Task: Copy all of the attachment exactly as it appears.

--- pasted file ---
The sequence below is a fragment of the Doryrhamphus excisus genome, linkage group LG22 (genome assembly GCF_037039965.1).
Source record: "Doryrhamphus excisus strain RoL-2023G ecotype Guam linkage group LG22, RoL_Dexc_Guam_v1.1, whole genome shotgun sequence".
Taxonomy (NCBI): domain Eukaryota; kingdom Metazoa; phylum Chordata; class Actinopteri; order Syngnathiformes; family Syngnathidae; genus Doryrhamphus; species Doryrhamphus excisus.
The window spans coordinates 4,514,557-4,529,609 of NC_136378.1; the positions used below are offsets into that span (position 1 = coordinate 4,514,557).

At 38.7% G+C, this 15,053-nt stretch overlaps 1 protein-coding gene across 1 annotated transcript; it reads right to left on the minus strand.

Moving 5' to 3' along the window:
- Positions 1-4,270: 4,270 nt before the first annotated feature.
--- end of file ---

The sequence below is a fragment of the Doryrhamphus excisus genome, linkage group LG22 (genome assembly GCF_037039965.1).
Source record: "Doryrhamphus excisus strain RoL-2023G ecotype Guam linkage group LG22, RoL_Dexc_Guam_v1.1, whole genome shotgun sequence".
Taxonomy (NCBI): domain Eukaryota; kingdom Metazoa; phylum Chordata; class Actinopteri; order Syngnathiformes; family Syngnathidae; genus Doryrhamphus; species Doryrhamphus excisus.
The window spans coordinates 4,514,557-4,529,609 of NC_136378.1; the positions used below are offsets into that span (position 1 = coordinate 4,514,557).

At 38.7% G+C, this 15,053-nt stretch overlaps 1 protein-coding gene across 1 annotated transcript; it reads right to left on the minus strand.

Moving 5' to 3' along the window:
- Positions 1-4,270: 4,270 nt before the first annotated feature.